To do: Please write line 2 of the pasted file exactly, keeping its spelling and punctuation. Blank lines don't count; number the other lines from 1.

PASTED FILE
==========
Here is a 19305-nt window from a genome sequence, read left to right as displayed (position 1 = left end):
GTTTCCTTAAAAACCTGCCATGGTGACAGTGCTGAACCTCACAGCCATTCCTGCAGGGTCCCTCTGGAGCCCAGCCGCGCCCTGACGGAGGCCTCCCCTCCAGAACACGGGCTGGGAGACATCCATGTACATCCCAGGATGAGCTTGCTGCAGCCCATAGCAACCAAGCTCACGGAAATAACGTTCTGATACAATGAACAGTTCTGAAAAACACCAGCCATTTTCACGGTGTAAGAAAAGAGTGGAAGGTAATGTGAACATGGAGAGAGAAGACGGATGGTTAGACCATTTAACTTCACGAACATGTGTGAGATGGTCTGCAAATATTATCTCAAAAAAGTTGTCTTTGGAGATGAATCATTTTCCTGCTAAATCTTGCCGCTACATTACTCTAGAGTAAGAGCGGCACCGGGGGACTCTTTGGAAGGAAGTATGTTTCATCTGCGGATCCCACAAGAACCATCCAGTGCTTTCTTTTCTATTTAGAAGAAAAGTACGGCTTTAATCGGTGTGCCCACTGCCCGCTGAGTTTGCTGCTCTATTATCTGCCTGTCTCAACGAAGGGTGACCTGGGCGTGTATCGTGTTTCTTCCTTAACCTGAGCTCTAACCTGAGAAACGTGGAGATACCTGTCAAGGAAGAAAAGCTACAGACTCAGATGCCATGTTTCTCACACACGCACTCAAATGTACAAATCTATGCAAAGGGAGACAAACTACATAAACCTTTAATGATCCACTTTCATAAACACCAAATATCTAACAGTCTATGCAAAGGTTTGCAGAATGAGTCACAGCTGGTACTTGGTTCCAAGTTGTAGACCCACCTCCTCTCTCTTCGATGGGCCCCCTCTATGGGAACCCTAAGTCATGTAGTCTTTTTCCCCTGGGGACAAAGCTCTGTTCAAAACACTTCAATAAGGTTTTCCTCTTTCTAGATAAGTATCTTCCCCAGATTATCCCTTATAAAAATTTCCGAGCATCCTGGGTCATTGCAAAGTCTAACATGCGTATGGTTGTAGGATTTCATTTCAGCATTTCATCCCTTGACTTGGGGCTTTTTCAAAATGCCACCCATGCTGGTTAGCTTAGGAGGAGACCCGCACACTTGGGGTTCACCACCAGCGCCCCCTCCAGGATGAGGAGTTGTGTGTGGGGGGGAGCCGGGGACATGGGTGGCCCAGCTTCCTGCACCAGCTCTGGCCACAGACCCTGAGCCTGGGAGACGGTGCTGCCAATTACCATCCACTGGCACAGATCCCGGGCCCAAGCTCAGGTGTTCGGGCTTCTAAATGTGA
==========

GTTTCCTTAAAAACCTGCCATGGTGACAGTGCTGAACCTCACAGCCATTCCTGCAGGGTCCCTCTGGAGCCCAGCCGCGCCCTGACGGAGGCCTCCCCTCCAGAACACGGGCTGGGAGACATCCATGTACATCCCAGGATGAGCTTGCTGCAGCCCATAGCAACCAAGCTCACGGAAATAACGTTCTGATACAATGAACAGTTCTGAAAAACACCAGCCATTTTCACGGTGTAAGAAAAGAGTGGAAGGTAATGTGAACATGGAGAGAGAAGACGGATGGTTAGACCATTTAACTTCACGAACATGTGTGAGATGGTCTGCAAATATTATCTCAAAAAAGTTGTCTTTGGAGATGAATCATTTTCCTGCTAAATCTTGCCGCTACATTACTCTAGAGTAAGAGCGGCACCGGGGGACTCTTTGGAAGGAAGTATGTTTCATCTGCGGATCCCACAAGAACCATCCAGTGCTTTCTTTTCTATTTAGAAGAAAAGTACGGCTTTAATCGGTGTGCCCACTGCCCGCTGAGTTTGCTGCTCTATTATCTGCCTGTCTCAACGAAGGGTGACCTGGGCGTGTATCGTGTTTCTTCCTTAACCTGAGCTCTAACCTGAGAAACGTGGAGATACCTGTCAAGGAAGAAAAGCTACAGACTCAGATGCCATGTTTCTCACACACGCACTCAAATGTACAAATCTATGCAAAGGGAGACAAACTACATAAACCTTTAATGATCCACTTTCATAAACACCAAATATCTAACAGTCTATGCAAAGGTTTGCAGAATGAGTCACAGCTGGTACTTGGTTCCAAGTTGTAGACCCACCTCCTCTCTCTTCGATGGGCCCCCTCTATGGGAACCCTAAGTCATGTAGTCTTTTTCCCCTGGGGACAAAGCTCTGTTCAAAACACTTCAATAAGGTTTTCCTCTTTCTAGATAAGTATCTTCCCCAGATTATCCCTTATAAAAATTTCCGAGCATCCTGGGTCATTGCAAAGTCTAACATGCGTATGGTTGTAGGATTTCATTTCAGCATTTCATCCCTTGACTTGGGGCTTTTTCAAAATGCCACCCATGCTGGTTAGCTTAGGAGGAGACCCGCACACTTGGGGTTCACCACCAGCGCCCCCTCCAGGATGAGGAGTTGTGTGTGGGGGGGAGCCGGGGACATGGGTGGCCCAGCTTCCTGCACCAGCTCTGGCCACAGACCCTGAGCCTGGGAGACGGTGCTGCCAATTACCATCCACTGGCACAGATCCCGGGCCCAAGCTCAGGTGTTCGGGCTTCTAAATGTGA